“While core information in a transaction ID cannot be altered, additional information that would be critical to any committee (such as address and employer information) could be changed through transaction malleability.”

The problem here is that additional information is not stored within the Bitcoin system. Campaigns would just enter a bitcoin transaction ID in place of the information they use for a monetary donation (check, Visa etc). So even if TM was a problem (which it isn’t) it’s not relevant as donor information is stored separate from the transaction.

In fact using Bitcoin for transactions is actually more transparent than any other means of donation. Had we done this via check or credit card this transaction wouldn’t be a public record like it is with Bitcoin.

Here’s the transaction with me sending .2213 bitcoins to Mark

Less than 24 hours later Mark returned the .2213 coins to me here

The FEC is currently deciding on Bitcoin donations. I hope if nothing else they’ll treat them like cash and allow donations of up to $100. I searched the Wisconsin GAB site but couldn’t find the cash limit there. My understanding is it’s $50. In the meantime I’m forced to use PayPal, Credit card, or check to contribute to Mark’s campaign all of which cost me more in fees and time than our simple 15 second transaction the other night.

Here’s a link to the local story on the transaction


One of the things I find fascinating is the titles that founders assign themselves. Why is the first thing thing on the agenda after coming up with an idea for a company is to assign C-Level titles to everyone involved? Here’s some observations I’ve made based around start-ups and those titles.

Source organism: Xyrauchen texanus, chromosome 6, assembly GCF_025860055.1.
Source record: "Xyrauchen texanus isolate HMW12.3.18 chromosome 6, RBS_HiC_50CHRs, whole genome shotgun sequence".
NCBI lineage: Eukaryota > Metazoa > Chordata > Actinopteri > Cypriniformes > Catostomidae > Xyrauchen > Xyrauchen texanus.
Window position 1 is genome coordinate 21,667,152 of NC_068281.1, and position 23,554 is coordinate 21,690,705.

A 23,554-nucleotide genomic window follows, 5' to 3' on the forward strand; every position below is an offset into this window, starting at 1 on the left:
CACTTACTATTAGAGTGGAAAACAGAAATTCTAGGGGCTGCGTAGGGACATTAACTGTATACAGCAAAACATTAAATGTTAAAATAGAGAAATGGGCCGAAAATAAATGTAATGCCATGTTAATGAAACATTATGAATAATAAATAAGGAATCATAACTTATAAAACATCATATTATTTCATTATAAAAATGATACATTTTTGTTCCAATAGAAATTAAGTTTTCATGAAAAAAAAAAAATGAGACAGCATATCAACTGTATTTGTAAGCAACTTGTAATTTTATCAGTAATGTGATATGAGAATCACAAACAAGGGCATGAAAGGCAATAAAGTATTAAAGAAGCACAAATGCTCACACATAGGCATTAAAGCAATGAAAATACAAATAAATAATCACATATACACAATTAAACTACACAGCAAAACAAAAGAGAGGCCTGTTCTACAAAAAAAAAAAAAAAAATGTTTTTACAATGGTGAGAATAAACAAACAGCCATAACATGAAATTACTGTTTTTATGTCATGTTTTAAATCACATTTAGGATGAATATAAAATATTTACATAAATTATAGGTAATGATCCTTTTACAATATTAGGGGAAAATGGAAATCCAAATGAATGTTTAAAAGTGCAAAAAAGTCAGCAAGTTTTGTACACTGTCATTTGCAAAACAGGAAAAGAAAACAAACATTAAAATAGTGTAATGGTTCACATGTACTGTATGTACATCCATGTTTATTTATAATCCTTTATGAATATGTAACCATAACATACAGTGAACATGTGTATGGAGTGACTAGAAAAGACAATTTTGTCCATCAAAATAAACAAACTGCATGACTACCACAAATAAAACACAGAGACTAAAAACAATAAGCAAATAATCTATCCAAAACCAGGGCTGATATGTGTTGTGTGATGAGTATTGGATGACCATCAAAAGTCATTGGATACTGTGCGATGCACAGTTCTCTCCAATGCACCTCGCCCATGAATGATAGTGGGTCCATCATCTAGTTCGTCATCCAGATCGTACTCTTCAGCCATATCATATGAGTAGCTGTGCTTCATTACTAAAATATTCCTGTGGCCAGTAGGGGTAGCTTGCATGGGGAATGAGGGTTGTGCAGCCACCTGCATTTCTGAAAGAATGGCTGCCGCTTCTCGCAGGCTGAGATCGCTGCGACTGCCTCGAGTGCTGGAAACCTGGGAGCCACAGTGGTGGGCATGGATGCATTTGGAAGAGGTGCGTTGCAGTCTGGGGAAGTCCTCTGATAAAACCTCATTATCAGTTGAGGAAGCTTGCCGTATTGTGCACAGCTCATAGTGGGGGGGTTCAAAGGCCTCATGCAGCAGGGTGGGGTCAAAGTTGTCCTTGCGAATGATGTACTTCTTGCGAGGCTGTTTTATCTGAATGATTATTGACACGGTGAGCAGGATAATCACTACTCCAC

If three technical people start a company you’ll often find the guy who ends up being CEO is the least technically able of the bunch. Why? Because the CTO is almost always going to be the most technical of the group and probably the one with the idea for the company in the first place. When the time comes to raise money the three people look at each other and go “hmm we need someone to spend time talking to investors and creating presentations.” Usually what will now happen is that the least technical person offers themselves up to do this role. If they don’t then it will be forced on them by the other two using the logic that the most technically able people should be working on the product. Once the CEO and CTO titles are assigned usually the other person will get the title of COO. I honestly don’t know why people think a Chief Operating Officer is the next most technical person but for some reason this just happens.

Here’s where this can really go awry. I’ve seen in more than one case where the person who was chosen to be CEO just doesn’t have the skill set needed. They’re not as knowledgeable about the product, they’re often not as passionate about it, and in the worst cases they have really poor people skills. Many times I’ve been in a meeting where the person with the CTO title literally runs the meeting. They’re friendly and outgoing, they answer all my questions while the person with the CEO title sits back and defers all questions to this person.

What does this tell me about your company? You’ve got a really bad day ahead of you. It’s the day when the CTO finally wakes up and realizes that the CEO title isn’t right for the person to whom it’s assigned. More than once I’ve had this hard conversation when they’ve come to me asking me what to do. Unfortunately there’s no easy answer here. How do you go to a person, probably your friend, and explain to them that they aren’t cutting it as CEO? Now maybe you’ll get really lucky and they’ll know that they’re not right for the job. There is the slim possibility that they’ll actually be relieved that someone else besides them realized this and is saving them from drowning in the role. But the more likely outcome is that you’re now going to have to ask someone to either leave the company or take a demotion to a different role. Usually the latter turns into the former anyways.